The Carrying by Ada Limón

Reviewed by Taylor H (Library Staff)

This was my second time reading The Carrying by Ada Limón. It was not my favorite book the first time around, but I had hoped I would enjoy it more this time. To my surprise, I did. Limón’s collection overwhelmingly focuses on natural imagery, with a dash of surrealism at times. Her poems often deal with grief and are unafraid to ask difficult questions: “They call the beetle’s conspicuous/bioluminescence a ‘cold light,’ but why then/do I still feel so much fire?” (p. 48). Limón also uniquely handles what some may consider simple or even mundane subjects. In “Dead Stars” (p. 22-23), the speaker describes the task of taking out the garbage against a vast backdrop of constellations. And in “From the Ash Inside the Bone” (p. 84-85), the speaker shares experiences with vertigo in the context of disrupted storytelling.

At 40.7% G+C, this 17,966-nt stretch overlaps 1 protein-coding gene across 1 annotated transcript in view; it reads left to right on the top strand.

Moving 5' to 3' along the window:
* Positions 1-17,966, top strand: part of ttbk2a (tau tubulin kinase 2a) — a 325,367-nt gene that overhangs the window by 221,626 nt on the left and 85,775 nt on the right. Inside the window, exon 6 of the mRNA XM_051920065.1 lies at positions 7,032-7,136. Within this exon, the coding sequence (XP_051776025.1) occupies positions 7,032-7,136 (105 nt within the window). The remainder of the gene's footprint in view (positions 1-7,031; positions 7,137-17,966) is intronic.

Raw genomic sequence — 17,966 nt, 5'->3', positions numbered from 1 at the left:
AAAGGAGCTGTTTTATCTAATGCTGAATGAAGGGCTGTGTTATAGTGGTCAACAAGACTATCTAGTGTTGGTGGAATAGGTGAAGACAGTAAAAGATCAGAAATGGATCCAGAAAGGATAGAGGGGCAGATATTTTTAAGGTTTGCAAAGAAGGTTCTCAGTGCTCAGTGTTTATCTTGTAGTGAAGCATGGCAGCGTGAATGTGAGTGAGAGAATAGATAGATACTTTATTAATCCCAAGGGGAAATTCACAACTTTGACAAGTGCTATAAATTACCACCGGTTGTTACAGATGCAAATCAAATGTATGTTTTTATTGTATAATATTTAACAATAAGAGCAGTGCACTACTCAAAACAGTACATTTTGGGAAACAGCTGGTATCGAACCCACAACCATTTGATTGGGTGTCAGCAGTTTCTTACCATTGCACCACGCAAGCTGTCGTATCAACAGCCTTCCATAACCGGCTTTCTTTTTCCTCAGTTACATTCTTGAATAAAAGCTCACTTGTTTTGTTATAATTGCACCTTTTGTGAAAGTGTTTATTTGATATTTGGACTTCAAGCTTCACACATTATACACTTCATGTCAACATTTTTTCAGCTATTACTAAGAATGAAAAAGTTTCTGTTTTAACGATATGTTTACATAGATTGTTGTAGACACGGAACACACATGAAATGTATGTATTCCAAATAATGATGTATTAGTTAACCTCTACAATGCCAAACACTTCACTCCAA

While there were poems in the first section of the book that I liked, I’d say that, overall, I liked the second and third sections better. My favorite poems in the collection were “I’m Sure About Magic” (p. 41) and “Sway” (p. 76-77). I also really enjoyed many of the other poems, including “How Most of the Dreams Go” (p. 5), “The Real Reason” (p. 43-44), and “Cannibal Woman” (p. 81-82). Unlike the first time I read them, many poems in this book have stuck in my mind. I am definitely glad I picked this book up again.

Located in Adult Nonfiction (811.6 LIM)

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